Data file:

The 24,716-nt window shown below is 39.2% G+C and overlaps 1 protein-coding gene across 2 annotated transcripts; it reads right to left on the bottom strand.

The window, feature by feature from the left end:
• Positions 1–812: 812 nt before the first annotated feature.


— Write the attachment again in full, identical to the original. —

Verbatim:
The 24,716-nt window shown below is 39.2% G+C and overlaps 1 protein-coding gene across 2 annotated transcripts; it reads right to left on the bottom strand.

The window, feature by feature from the left end:
• Positions 1–812: 812 nt before the first annotated feature.